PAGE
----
Adelaide certainly has advanced from the wooden spoon collected with just three wins from 17 in last year’s COVID-shortened season. While the Crows remain a bottom-four team with much ground to make up, Nicks is working a better football program. His coaching panel was significantly strengthened with the gains of Scott Burns as the senior assistant and the return of former captain Nathan van Berlo to manage the midfield.

The so-called DNA of Crows football became, to quote Nicks, built on a team characterised by its “love to compete, love to fight”.

“We have improved,” insists Nicks. “We are more consistent. We have found a game plan that we have complete clarity as a full squad. There are a lot of younger guys still learning how to perform week in, week out but we are confident we are heading in the right direction.”

The comparison with the 1996 clear-out that gave opportunity to McLeod, Goodwin, Ricciuto, Edwards and Kane Johnson is today repeating with, by Nicks’ nominations, midfielder Harry Schoenberg, key defender Jordan Butts, key forward Riley Thilthorpe and the much-debated Chayce Jones who moved out of the midfield (where he struggled to find the ball) to rebuild hope at half-back.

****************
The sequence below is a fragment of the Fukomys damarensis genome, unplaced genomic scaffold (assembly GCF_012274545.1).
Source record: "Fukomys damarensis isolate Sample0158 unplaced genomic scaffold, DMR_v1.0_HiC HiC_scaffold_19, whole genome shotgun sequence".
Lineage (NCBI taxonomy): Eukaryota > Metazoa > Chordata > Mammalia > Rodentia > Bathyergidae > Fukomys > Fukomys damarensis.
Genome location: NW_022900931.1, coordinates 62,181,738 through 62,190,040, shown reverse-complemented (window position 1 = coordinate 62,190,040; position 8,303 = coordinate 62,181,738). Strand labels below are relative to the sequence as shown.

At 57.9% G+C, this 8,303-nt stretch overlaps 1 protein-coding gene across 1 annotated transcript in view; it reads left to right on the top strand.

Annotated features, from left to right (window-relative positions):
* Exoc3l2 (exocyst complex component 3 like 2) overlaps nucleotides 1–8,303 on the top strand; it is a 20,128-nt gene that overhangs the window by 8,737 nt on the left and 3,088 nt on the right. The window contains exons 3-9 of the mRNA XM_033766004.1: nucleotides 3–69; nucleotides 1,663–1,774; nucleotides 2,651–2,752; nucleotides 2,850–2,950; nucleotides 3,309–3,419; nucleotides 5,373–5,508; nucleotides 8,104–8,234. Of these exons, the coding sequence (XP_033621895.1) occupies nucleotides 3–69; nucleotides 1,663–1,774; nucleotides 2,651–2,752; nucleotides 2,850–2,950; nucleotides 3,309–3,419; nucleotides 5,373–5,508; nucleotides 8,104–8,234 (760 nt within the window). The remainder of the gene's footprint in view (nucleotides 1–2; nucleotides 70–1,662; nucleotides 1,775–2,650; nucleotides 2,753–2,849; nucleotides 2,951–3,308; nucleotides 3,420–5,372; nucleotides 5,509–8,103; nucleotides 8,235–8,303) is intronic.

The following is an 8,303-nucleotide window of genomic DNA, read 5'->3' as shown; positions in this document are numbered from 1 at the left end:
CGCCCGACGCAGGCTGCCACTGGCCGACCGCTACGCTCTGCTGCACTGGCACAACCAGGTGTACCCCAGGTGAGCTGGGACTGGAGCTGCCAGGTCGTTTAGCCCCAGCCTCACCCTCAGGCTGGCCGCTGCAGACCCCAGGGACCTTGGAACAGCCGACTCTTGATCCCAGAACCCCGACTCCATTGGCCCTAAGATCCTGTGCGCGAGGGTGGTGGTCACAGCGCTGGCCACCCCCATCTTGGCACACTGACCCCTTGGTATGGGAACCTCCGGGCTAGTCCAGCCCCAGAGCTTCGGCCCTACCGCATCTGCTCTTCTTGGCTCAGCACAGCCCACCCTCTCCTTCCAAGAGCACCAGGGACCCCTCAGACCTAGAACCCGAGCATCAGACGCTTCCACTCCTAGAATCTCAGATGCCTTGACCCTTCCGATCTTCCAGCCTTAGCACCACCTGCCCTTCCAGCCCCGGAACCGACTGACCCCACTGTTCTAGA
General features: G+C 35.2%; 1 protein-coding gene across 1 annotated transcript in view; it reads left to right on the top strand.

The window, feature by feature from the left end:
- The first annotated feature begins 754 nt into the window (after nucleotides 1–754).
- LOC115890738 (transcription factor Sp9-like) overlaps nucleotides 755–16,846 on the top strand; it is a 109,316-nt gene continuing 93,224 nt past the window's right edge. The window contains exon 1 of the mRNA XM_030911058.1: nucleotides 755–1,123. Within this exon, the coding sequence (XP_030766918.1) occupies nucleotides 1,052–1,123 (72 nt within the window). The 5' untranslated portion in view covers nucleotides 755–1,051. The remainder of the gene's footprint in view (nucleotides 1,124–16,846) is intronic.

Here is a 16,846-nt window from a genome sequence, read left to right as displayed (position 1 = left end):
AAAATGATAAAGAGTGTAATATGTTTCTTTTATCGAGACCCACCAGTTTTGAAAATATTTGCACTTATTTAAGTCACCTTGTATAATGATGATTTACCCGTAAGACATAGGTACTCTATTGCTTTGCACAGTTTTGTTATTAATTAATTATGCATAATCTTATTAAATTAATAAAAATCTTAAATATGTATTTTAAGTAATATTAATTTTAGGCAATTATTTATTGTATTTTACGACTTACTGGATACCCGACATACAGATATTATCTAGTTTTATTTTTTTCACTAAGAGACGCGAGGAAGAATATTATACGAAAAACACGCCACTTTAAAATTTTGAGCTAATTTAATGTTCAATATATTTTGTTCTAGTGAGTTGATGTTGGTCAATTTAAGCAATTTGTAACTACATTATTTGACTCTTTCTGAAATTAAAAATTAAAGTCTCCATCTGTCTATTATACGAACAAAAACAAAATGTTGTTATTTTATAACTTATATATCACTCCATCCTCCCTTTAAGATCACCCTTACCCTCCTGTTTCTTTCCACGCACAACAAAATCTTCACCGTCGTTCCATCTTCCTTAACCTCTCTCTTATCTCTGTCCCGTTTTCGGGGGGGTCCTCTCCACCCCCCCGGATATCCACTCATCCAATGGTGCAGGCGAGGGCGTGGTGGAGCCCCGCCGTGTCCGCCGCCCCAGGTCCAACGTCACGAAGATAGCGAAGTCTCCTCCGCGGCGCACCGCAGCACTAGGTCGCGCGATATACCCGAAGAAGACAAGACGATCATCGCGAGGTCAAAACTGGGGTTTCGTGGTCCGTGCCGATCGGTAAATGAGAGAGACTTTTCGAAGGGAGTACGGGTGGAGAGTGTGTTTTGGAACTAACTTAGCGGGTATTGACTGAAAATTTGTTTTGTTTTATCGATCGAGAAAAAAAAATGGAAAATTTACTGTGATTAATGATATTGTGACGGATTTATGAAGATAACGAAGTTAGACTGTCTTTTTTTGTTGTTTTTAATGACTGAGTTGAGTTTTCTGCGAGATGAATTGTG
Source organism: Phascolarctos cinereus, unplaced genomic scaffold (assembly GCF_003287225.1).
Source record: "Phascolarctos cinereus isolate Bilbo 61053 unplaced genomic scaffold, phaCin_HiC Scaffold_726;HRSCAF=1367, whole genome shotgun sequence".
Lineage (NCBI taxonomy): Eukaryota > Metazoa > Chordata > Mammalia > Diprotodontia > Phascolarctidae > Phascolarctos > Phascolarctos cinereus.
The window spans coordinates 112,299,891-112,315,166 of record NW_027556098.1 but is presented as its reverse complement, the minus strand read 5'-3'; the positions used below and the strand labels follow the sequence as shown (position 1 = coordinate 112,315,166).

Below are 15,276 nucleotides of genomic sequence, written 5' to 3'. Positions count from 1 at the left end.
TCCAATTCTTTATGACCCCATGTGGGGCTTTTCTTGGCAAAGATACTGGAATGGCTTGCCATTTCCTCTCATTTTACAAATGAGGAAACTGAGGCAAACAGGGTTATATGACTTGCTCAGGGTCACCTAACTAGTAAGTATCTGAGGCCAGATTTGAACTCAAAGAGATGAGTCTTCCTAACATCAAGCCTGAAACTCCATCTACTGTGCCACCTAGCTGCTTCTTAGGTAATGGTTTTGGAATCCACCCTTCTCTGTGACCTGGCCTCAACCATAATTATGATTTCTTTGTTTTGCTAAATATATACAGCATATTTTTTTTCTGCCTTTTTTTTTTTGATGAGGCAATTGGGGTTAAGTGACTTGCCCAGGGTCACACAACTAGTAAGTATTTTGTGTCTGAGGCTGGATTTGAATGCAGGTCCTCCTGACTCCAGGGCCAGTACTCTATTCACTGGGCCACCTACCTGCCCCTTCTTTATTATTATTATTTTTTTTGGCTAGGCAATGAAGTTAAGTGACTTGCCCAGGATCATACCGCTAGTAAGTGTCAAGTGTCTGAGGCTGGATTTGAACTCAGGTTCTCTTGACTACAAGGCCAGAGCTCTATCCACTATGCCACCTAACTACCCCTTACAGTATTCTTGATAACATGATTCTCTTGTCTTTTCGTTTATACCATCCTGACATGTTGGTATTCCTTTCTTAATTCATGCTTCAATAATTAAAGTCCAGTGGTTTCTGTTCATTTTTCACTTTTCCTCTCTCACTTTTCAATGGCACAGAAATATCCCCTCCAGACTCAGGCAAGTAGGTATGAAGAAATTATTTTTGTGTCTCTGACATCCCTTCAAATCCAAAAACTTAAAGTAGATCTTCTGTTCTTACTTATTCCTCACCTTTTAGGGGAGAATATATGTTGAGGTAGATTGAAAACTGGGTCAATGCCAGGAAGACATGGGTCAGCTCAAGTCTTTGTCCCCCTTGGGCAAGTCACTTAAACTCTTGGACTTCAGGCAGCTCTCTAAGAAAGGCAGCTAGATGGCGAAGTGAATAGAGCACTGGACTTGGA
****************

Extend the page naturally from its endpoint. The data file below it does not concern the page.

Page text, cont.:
But even with this progress the biggest question is how Adelaide – after so many errors at the trade table and draft recently – will, to quote Nicks, find new blood to establish “sustained success”.

There is no phantom draft guide that deals with Nicks’ key demand for recruits who have “character – team first, prioritise others”.

“Rather than having a team full of talent, I want a team that plays for each other,” he says.

This remark might draw greater focus when paired with Talia’s observations on where Adelaide still needs to do much work; that mysterious theme of “culture”.

“The club does need to be aggressive (in the list rebuild),” says Talia, adding this approach is forced not just by the AFL system of dragging down successful teams with the salary cap and late draft picks, but also the mistakes Adelaide made in earlier list-management calls.

“But I am not as rosy as all the supporters are (on finals being within reach next season). I still think the club, behind the scenes, has a lot to work on in terms of their cultural stuff and some of the things that have gone on … I won’t go into details, but it is an interesting one.